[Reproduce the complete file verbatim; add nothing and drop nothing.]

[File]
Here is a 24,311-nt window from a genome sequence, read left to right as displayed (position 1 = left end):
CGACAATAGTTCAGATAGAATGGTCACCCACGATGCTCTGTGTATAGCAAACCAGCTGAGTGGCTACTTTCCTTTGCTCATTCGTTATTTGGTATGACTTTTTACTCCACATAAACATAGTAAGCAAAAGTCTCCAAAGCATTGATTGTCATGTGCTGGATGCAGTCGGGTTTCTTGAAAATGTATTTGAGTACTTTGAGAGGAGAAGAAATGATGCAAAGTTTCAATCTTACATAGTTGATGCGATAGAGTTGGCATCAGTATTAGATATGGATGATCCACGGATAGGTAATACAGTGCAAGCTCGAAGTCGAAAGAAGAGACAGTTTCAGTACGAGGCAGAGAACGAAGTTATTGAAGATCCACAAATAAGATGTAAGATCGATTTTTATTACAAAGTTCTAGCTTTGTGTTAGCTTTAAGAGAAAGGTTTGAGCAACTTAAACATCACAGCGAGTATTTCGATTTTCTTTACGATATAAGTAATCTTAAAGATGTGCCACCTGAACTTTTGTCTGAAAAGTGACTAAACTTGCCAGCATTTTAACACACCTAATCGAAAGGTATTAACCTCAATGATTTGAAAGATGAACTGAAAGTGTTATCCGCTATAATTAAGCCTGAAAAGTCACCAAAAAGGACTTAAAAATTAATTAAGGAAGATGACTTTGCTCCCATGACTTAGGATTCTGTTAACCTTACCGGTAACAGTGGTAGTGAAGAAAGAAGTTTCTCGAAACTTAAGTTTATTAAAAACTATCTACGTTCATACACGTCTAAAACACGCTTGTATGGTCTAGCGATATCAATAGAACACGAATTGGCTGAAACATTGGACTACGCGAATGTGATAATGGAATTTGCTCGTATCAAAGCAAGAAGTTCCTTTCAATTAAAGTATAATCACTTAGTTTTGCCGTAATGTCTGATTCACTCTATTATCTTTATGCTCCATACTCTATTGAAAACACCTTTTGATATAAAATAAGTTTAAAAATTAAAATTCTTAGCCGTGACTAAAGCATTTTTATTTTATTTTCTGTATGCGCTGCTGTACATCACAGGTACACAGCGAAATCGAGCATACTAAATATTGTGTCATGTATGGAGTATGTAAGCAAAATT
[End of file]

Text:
Here is a 24,311-nt window from a genome sequence, read left to right as displayed (position 1 = left end):
CGACAATAGTTCAGATAGAATGGTCACCCACGATGCTCTGTGTATAGCAAACCAGCTGAGTGGCTACTTTCCTTTGCTCATTCGTTATTTGGTATGACTTTTTACTCCACATAAACATAGTAAGCAAAAGTCTCCAAAGCATTGATTGTCATGTGCTGGATGCAGTCGGGTTTCTTGAAAATGTATTTGAGTACTTTGAGAGGAGAAGAAATGATGCAAAGTTTCAATCTTACATAGTTGATGCGATAGAGTTGGCATCAGTATTAGATATGGATGATCCACGGATAGGTAATACAGTGCAAGCTCGAAGTCGAAAGAAGAGACAGTTTCAGTACGAGGCAGAGAACGAAGTTATTGAAGATCCACAAATAAGATGTAAGATCGATTTTTATTACAAAGTTCTAGCTTTGTGTTAGCTTTAAGAGAAAGGTTTGAGCAACTTAAACATCACAGCGAGTATTTCGATTTTCTTTACGATATAAGTAATCTTAAAGATGTGCCACCTGAACTTTTGTCTGAAAAGTGACTAAACTTGCCAGCATTTTAACACACCTAATCGAAAGGTATTAACCTCAATGATTTGAAAGATGAACTGAAAGTGTTATCCGCTATAATTAAGCCTGAAAAGTCACCAAAAAGGACTTAAAAATTAATTAAGGAAGATGACTTTGCTCCCATGACTTAGGATTCTGTTAACCTTACCGGTAACAGTGGTAGTGAAGAAAGAAGTTTCTCGAAACTTAAGTTTATTAAAAACTATCTACGTTCATACACGTCTAAAACACGCTTGTATGGTCTAGCGATATCAATAGAACACGAATTGGCTGAAACATTGGACTACGCGAATGTGATAATGGAATTTGCTCGTATCAAAGCAAGAAGTTCCTTTCAATTAAAGTATAATCACTTAGTTTTGCCGTAATGTCTGATTCACTCTATTATCTTTATGCTCCATACTCTATTGAAAACACCTTTTGATATAAAATAAGTTTAAAAATTAAAATTCTTAGCCGTGACTAAAGCATTTTTATTTTATTTTCTGTATGCGCTGCTGTACATCACAGGTACACAGCGAAATCGAGCATACTAAATATTGTGTCATGTATGGAGTATGTAAGCAAAATT